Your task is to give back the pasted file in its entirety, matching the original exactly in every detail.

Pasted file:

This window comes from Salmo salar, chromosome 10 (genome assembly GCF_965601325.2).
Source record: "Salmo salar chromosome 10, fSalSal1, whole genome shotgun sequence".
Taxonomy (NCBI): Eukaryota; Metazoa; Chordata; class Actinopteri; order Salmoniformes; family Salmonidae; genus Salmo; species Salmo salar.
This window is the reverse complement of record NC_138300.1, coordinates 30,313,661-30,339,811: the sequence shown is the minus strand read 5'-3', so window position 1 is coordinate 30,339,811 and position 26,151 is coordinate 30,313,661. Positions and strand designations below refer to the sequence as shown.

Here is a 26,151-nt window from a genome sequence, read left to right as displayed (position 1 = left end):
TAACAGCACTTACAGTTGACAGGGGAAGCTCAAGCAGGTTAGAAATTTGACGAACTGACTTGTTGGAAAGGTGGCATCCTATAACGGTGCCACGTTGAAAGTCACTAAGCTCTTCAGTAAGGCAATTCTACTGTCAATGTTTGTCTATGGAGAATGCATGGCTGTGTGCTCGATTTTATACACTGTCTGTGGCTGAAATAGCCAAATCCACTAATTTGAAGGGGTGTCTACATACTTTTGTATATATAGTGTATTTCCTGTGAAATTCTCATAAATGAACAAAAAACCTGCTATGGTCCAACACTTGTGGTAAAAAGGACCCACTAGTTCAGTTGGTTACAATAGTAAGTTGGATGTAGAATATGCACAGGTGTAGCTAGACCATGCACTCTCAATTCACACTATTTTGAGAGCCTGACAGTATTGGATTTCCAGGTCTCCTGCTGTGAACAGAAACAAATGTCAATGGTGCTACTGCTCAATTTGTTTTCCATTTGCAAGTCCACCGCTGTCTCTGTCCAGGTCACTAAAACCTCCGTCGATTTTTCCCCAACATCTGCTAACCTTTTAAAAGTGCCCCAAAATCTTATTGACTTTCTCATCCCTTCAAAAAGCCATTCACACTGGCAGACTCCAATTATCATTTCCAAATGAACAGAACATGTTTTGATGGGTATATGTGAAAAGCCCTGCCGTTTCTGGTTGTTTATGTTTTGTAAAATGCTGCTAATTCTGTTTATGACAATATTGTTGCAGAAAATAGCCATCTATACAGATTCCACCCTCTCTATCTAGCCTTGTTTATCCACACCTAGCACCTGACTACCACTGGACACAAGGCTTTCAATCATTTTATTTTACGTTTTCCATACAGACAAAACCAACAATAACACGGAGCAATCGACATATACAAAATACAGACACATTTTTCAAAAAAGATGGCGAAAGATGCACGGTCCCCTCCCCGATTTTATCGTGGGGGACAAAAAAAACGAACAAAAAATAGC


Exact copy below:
This window comes from Salmo salar, chromosome 10 (genome assembly GCF_965601325.2).
Source record: "Salmo salar chromosome 10, fSalSal1, whole genome shotgun sequence".
Taxonomy (NCBI): Eukaryota; Metazoa; Chordata; class Actinopteri; order Salmoniformes; family Salmonidae; genus Salmo; species Salmo salar.
This window is the reverse complement of record NC_138300.1, coordinates 30,313,661-30,339,811: the sequence shown is the minus strand read 5'-3', so window position 1 is coordinate 30,339,811 and position 26,151 is coordinate 30,313,661. Positions and strand designations below refer to the sequence as shown.

Here is a 26,151-nt window from a genome sequence, read left to right as displayed (position 1 = left end):
TAACAGCACTTACAGTTGACAGGGGAAGCTCAAGCAGGTTAGAAATTTGACGAACTGACTTGTTGGAAAGGTGGCATCCTATAACGGTGCCACGTTGAAAGTCACTAAGCTCTTCAGTAAGGCAATTCTACTGTCAATGTTTGTCTATGGAGAATGCATGGCTGTGTGCTCGATTTTATACACTGTCTGTGGCTGAAATAGCCAAATCCACTAATTTGAAGGGGTGTCTACATACTTTTGTATATATAGTGTATTTCCTGTGAAATTCTCATAAATGAACAAAAAACCTGCTATGGTCCAACACTTGTGGTAAAAAGGACCCACTAGTTCAGTTGGTTACAATAGTAAGTTGGATGTAGAATATGCACAGGTGTAGCTAGACCATGCACTCTCAATTCACACTATTTTGAGAGCCTGACAGTATTGGATTTCCAGGTCTCCTGCTGTGAACAGAAACAAATGTCAATGGTGCTACTGCTCAATTTGTTTTCCATTTGCAAGTCCACCGCTGTCTCTGTCCAGGTCACTAAAACCTCCGTCGATTTTTCCCCAACATCTGCTAACCTTTTAAAAGTGCCCCAAAATCTTATTGACTTTCTCATCCCTTCAAAAAGCCATTCACACTGGCAGACTCCAATTATCATTTCCAAATGAACAGAACATGTTTTGATGGGTATATGTGAAAAGCCCTGCCGTTTCTGGTTGTTTATGTTTTGTAAAATGCTGCTAATTCTGTTTATGACAATATTGTTGCAGAAAATAGCCATCTATACAGATTCCACCCTCTCTATCTAGCCTTGTTTATCCACACCTAGCACCTGACTACCACTGGACACAAGGCTTTCAATCATTTTATTTTACGTTTTCCATACAGACAAAACCAACAATAACACGGAGCAATCGACATATACAAAATACAGACACATTTTTCAAAAAAGATGGCGAAAGATGCACGGTCCCCTCCCCGATTTTATCGTGGGGGACAAAAAAAACGAACAAAAAATAGC